Whats Growing On? 

As this course and this project are coming to an end, it is time to reflect on our most significant moment and appreciate the hard work and dedication that we all contributed to this cumulative project.

Plots with newly planted seeds and previously existing crops.

Final Updates on the Roof Top Garden  

  • The rooftop garden will end up contributing to the food hub produce market, as do the urban farms at present moment
  • They are also hoping to sell produce via the produce carts and continue to bring the produce into the community lunches
  • We’ve planted about 10 planters worth, with some more that already had produce. We planted carrots, radishes, lettuce and corn salad today.
  • Joey is using the crop map we gave her as well as the companion planting recommendations, she also explicitly thanked us for the help with the business license
  • The farm is getting to a place where it will be able to take care of itself come the late spring season


Picked March 31st: Kale, Sorrel, Carrots, and Thyme


After much contemplation, we have come to the conclusion that the most significant moment in this project was seeing seedlings come up after a week of sowing the seeds. It was a symbolization of our hard work, and it was amazing to have been able to see some results before our departure. Throughout our project, while working on the crop plan and researching about companion planning, going to the rooftop garden was a small escape for us. Being able to connect and be a part of something that we have been so disconnected to,  is very rewarding. Moreover, learning about new crops is even more enchanting. For example, some of us never knew about sorrel, yet sorrel is a citrusy and delicious vegetable that is perfect for salads, and yet it grows like a weed. Who knew that a “weed” could taste so delicious?

So what

After seeing the new seedlings, we appreciate more of how we grow food and how much care is needed for growing crops. Now community members of Gordon Neighbourhood House have more access to food, thus, becoming more food secure. We also learned about how a community garden is managed and sustained. We also realized that numerous steps are taken before the goal can be reached. Moving on from this, we hope to be able to contribute to more urban farming sites.

Now what

Now that we have the community garden started for the year, the community member will have access to the rooftop garden and the food in the rest of the spring, summer and later into the fall. We gained many skills in organization, leadership, teamwork, and most importantly, urban farming. We have learned a lot during our discussion about food security and community lunches. Our community partner believes that food brings the community together [1]. People are happier after they helped out with the community garden and had food at the community lunches [1]. They like to hang out with the other people who come to help as volunteers, as well as us the LFS 350 students [1].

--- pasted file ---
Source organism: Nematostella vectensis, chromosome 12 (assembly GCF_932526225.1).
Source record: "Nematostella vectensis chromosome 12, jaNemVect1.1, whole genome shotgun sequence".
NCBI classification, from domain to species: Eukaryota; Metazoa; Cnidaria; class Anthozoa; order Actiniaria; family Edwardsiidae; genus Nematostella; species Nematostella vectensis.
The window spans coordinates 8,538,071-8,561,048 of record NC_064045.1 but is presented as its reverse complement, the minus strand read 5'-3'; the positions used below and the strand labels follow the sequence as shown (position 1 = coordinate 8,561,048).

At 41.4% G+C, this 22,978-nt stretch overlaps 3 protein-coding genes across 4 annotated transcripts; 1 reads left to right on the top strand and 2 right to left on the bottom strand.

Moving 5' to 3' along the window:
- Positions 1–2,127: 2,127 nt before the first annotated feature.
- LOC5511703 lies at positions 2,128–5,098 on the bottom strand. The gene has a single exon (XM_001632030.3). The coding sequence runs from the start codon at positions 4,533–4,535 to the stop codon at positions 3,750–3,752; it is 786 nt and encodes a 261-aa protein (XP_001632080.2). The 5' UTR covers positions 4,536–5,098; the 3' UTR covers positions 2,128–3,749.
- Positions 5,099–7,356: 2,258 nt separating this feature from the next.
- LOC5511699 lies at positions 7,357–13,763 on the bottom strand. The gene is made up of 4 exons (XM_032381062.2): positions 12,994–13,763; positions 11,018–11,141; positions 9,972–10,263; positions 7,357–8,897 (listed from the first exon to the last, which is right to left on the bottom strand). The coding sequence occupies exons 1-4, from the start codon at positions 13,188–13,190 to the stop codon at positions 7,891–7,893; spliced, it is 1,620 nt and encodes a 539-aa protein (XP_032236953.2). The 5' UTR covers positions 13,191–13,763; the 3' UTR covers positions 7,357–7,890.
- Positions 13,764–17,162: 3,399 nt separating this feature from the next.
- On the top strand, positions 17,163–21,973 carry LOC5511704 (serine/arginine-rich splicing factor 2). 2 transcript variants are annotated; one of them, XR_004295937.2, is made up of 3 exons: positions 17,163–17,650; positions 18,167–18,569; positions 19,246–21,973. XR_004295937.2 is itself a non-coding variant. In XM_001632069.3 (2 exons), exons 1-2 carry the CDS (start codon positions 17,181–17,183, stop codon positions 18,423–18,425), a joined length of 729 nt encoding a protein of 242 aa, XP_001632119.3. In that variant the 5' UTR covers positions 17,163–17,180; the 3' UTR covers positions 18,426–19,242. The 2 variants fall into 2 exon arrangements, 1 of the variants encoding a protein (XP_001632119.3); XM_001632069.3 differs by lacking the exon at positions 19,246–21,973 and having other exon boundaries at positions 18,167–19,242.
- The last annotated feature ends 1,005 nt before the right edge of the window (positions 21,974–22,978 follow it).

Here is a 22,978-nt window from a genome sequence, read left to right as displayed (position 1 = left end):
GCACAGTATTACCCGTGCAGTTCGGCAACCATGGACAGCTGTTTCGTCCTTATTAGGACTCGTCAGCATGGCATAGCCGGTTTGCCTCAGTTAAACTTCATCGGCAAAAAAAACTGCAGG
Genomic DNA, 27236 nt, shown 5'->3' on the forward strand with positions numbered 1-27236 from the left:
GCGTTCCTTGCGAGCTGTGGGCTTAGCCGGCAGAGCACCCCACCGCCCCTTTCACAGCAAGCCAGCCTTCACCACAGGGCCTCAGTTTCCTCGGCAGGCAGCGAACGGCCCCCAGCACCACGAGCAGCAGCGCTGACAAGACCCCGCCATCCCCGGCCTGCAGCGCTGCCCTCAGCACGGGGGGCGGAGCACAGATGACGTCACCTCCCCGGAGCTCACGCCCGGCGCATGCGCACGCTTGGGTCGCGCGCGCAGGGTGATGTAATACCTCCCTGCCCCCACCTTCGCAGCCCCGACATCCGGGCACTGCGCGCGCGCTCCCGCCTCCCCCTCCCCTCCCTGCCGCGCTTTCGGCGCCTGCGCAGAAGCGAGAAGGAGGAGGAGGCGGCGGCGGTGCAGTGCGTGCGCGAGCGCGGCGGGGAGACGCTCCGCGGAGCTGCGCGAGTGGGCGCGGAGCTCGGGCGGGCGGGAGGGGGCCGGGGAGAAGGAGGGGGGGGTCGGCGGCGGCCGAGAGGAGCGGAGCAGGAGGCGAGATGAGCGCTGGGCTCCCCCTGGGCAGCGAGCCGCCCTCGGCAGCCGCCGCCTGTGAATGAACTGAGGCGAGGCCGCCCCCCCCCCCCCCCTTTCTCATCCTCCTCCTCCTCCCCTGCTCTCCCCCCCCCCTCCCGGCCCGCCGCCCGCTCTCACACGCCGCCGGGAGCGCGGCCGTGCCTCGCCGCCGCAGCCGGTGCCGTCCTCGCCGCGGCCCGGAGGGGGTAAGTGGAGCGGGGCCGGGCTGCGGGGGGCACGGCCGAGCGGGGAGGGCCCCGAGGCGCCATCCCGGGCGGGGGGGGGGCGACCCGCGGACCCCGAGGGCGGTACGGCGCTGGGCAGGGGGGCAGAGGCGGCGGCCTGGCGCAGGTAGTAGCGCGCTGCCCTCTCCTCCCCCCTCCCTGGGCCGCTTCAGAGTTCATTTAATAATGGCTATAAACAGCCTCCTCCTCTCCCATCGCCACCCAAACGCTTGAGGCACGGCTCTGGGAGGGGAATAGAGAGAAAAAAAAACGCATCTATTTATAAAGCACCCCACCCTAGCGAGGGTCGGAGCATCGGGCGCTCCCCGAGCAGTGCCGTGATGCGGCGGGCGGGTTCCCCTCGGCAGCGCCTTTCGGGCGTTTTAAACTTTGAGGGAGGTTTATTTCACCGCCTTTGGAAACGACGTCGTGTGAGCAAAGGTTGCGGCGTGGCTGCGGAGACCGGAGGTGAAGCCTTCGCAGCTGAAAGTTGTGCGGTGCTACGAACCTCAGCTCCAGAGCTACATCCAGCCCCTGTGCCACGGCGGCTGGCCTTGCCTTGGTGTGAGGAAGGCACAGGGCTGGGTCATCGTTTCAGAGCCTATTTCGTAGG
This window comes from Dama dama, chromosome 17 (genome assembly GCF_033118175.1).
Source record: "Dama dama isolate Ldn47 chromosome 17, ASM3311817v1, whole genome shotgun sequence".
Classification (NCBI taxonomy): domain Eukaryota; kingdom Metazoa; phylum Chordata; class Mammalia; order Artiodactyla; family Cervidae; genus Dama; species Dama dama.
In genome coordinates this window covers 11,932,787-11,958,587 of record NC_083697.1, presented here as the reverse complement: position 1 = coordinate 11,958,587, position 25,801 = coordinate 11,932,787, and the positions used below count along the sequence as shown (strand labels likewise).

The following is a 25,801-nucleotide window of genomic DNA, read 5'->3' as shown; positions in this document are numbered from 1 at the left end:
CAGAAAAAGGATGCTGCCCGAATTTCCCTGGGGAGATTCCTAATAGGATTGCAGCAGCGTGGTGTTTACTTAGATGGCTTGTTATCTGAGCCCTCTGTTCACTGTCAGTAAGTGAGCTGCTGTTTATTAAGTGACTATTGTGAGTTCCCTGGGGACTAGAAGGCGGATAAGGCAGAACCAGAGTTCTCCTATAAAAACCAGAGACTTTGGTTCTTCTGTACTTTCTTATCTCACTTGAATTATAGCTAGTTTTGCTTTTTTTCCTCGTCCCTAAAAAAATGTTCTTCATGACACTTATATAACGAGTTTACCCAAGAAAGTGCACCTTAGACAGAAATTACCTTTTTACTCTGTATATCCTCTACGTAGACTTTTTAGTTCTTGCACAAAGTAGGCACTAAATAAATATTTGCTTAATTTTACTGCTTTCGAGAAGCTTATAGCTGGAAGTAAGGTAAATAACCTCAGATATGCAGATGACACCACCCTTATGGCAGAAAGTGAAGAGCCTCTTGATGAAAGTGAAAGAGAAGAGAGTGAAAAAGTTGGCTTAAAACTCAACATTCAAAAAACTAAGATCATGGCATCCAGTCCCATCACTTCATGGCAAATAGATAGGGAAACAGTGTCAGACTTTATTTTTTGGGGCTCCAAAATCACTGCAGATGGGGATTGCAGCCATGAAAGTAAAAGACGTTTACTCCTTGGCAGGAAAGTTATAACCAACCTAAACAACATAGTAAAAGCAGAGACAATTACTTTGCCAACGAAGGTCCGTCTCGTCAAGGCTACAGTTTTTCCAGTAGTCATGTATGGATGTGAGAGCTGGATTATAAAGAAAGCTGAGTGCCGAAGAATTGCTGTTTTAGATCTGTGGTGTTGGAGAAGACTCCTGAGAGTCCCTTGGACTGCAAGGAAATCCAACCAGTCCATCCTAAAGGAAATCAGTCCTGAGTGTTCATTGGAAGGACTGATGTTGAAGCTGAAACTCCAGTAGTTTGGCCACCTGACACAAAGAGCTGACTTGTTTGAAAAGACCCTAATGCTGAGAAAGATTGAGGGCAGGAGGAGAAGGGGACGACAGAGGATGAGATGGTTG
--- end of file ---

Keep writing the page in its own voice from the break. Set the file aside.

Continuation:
“The urban farm … contributes to a greater sense of purpose and community, for so many people being able to afford fresh, local, organic produce is a major luxury, even though it shouldn’t be.” [2]


Sarah, Zara and Joey planting seeds

Reflection After Friday March 31st 

Spending time working with Joey and some volunteers at the rooftop garden has really opened our eyes to true interconnectedness of food security. While growing some produce at an urban farm doesn’t have the capacity to end food insecurity, the activity feeds into the bigger picture and reminds us where our roots need to be. As Joey told us today, “The urban farm provides produce for the GNH programs, but it also contributes to a greater sense of purpose and community, for so many people being able to afford fresh, local, organic produce is a major luxury. Even though it shouldn’t be” [2]. At our final visit at the rooftop garden, we talked about how food is what brings people together, its universality helps us make connections across socio-economic statuses, cultures and even just as people. We also talked about how, because food is so universal, it helps us to identify when people are being left out of the movement. If certain people aren’t coming to community lunches, or aren’t able to volunteer at the farms; it’s likely for a really good reason. Maybe they don’t feel welcome, or they don’t have the time. Growing produce and preparing it, putting it on the table, is one, really amazing thing. But making sure people feel welcome to come to the table, share their experiences and feel the warmth of one another, is a whole other, incredibly aspect of what GNH is doing. We really feel incredibly lucky to have been a small part of their movement.


In conclusion, we all truly appreciate the opportunity given to us to work with our community partner Joey and with Gordon Neighbourhood House. From the start of the project, it appeared that being a group from diverse studies and backgrounds really helped us create a multidisciplinary lens in which to implement ideas. We focused on each of our diverse strengths and together we generated so much more than we could have alone (Phillips, 2014).

We wish Joey and Gordon Neighbourhood House the best, and for many fruitful harvests’ to come.

Left: Sarah, Serafina, Jin, Zara and Faye


[1] Liu, J. personal communication, March 17th, 2017

[2] Liu, J. personal communication, March 31st, 2017

Phillips, K. W. (2014). How Diversity Makes Us Smarter. Retrieved March 30, 2017 from http://www.scientificamerican.com/article/how-diversity-makes-us-smarter/

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